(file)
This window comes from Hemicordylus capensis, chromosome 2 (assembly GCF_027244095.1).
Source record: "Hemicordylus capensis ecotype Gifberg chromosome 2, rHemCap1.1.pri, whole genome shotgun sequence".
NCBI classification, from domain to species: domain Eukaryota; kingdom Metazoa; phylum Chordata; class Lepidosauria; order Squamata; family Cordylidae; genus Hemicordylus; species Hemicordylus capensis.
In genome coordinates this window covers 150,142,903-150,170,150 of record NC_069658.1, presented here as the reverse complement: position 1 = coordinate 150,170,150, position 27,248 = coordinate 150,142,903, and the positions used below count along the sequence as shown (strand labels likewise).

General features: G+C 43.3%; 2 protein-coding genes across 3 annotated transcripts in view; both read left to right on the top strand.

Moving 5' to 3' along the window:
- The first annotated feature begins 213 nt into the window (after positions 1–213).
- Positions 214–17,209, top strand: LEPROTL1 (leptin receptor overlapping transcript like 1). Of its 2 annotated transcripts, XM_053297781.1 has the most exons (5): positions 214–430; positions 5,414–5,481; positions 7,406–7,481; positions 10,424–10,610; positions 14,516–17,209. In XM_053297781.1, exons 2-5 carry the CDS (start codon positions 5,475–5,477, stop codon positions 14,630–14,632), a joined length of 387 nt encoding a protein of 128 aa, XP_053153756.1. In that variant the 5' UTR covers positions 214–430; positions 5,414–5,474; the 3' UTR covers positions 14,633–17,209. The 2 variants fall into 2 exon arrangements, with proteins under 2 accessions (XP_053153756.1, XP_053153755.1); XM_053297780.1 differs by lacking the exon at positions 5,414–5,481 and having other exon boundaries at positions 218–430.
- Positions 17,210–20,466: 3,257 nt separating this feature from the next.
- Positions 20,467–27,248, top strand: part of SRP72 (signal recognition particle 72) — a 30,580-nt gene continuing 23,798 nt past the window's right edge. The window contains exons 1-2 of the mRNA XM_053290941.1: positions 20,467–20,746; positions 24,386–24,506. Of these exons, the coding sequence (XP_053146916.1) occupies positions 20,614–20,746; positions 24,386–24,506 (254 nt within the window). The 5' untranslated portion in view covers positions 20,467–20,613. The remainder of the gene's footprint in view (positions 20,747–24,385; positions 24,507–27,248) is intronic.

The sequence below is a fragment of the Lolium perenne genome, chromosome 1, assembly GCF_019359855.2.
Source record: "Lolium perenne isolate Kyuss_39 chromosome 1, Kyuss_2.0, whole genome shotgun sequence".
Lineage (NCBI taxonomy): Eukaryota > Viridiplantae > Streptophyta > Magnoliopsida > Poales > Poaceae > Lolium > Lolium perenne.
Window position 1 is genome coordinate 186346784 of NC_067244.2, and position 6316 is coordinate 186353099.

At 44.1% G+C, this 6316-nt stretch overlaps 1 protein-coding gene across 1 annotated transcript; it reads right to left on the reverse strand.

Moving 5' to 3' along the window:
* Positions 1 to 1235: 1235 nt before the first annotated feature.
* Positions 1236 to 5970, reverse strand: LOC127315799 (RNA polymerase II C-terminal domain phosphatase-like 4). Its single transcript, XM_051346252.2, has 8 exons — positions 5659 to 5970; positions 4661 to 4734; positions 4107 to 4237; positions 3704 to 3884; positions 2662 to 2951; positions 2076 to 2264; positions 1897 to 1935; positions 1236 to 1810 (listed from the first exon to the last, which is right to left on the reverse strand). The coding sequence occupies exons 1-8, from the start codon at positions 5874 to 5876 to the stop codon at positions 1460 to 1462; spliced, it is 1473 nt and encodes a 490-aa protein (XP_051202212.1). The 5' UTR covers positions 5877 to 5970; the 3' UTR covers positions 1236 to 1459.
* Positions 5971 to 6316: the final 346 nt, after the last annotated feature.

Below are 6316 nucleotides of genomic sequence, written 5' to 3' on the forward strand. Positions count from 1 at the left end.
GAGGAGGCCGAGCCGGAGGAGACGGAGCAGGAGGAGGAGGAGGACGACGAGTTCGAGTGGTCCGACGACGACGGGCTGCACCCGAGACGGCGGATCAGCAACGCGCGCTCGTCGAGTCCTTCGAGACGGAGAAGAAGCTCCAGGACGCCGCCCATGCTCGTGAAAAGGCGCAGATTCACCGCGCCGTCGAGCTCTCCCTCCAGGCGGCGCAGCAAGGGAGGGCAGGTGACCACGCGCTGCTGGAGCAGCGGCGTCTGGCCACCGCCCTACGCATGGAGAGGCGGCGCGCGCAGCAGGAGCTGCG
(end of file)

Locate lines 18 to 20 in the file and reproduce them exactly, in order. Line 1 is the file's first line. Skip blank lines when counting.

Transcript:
* Positions 1236 to 5970, reverse strand: LOC127315799 (RNA polymerase II C-terminal domain phosphatase-like 4). Its single transcript, XM_051346252.2, has 8 exons — positions 5659 to 5970; positions 4661 to 4734; positions 4107 to 4237; positions 3704 to 3884; positions 2662 to 2951; positions 2076 to 2264; positions 1897 to 1935; positions 1236 to 1810 (listed from the first exon to the last, which is right to left on the reverse strand). The coding sequence occupies exons 1-8, from the start codon at positions 5874 to 5876 to the stop codon at positions 1460 to 1462; spliced, it is 1473 nt and encodes a 490-aa protein (XP_051202212.1). The 5' UTR covers positions 5877 to 5970; the 3' UTR covers positions 1236 to 1459.
* Positions 5971 to 6316: the final 346 nt, after the last annotated feature.

Below are 6316 nucleotides of genomic sequence, written 5' to 3' on the forward strand. Positions count from 1 at the left end.